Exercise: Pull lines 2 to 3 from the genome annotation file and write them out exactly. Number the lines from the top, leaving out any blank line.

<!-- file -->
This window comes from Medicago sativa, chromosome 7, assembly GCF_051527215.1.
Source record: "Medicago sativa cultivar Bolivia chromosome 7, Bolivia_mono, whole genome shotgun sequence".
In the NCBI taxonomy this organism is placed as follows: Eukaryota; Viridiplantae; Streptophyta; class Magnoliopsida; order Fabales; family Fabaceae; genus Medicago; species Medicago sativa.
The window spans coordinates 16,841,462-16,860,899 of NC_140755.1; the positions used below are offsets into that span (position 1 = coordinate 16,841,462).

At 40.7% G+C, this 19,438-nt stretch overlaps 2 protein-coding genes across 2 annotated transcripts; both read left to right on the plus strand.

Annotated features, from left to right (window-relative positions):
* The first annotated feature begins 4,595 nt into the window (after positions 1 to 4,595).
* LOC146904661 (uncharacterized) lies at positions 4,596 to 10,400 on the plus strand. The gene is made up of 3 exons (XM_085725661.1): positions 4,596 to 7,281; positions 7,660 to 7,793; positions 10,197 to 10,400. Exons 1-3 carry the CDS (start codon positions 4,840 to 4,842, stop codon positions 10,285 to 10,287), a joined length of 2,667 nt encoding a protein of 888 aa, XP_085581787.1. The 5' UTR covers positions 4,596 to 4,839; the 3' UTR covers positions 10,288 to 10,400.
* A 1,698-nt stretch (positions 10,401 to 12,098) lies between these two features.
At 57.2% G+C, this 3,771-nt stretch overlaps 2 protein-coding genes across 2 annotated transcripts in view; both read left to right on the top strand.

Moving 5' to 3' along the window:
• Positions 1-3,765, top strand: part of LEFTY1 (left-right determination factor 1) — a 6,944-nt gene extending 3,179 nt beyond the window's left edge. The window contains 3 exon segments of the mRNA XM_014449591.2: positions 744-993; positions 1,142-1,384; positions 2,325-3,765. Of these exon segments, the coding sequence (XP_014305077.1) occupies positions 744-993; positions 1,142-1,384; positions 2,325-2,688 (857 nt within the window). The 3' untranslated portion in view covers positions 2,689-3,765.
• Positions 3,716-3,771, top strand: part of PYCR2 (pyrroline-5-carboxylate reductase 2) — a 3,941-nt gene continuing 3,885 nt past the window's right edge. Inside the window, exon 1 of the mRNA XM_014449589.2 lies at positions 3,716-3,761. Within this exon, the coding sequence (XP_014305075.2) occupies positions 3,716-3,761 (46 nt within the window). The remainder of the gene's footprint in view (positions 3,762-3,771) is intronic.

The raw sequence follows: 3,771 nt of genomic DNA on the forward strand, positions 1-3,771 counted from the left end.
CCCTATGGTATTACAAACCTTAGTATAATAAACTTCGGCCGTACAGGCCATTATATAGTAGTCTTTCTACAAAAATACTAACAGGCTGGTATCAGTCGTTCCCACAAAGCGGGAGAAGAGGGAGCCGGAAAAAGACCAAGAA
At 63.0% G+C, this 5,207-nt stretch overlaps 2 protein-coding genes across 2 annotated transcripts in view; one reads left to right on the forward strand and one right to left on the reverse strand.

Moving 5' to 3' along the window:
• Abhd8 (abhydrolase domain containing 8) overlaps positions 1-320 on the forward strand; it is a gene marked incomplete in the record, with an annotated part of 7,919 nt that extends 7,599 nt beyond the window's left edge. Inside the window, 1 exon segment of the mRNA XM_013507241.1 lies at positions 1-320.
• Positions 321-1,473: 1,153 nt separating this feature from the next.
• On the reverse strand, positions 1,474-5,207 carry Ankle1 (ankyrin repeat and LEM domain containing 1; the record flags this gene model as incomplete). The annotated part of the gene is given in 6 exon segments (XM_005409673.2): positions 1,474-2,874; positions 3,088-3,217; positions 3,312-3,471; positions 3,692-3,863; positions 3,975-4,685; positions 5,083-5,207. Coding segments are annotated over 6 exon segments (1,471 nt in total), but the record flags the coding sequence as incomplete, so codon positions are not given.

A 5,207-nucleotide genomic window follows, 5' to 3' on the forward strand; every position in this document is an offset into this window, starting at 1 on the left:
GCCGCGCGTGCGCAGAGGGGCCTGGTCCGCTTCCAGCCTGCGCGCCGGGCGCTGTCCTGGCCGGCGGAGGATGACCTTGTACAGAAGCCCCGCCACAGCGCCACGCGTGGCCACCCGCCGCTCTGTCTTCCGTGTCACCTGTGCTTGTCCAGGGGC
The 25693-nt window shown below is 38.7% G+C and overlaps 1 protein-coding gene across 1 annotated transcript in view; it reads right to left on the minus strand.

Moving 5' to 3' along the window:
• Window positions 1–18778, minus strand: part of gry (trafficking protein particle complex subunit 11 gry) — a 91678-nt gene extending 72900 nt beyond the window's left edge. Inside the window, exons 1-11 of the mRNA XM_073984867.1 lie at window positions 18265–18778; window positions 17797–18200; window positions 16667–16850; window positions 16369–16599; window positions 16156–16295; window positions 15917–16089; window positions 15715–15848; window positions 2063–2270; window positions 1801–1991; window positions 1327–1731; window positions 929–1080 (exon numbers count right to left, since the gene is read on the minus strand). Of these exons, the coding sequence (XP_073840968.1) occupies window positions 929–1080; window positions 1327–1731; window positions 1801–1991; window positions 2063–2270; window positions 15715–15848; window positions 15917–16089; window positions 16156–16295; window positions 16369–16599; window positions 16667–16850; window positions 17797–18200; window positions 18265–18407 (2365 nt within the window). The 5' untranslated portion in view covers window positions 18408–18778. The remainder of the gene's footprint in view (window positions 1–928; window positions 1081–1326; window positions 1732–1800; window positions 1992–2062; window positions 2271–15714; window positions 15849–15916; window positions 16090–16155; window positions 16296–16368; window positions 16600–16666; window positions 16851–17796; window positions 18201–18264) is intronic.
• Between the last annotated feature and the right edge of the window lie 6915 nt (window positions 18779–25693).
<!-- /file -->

Source record: "Medicago sativa cultivar Bolivia chromosome 7, Bolivia_mono, whole genome shotgun sequence".
In the NCBI taxonomy this organism is placed as follows: Eukaryota; Viridiplantae; Streptophyta; class Magnoliopsida; order Fabales; family Fabaceae; genus Medicago; species Medicago sativa.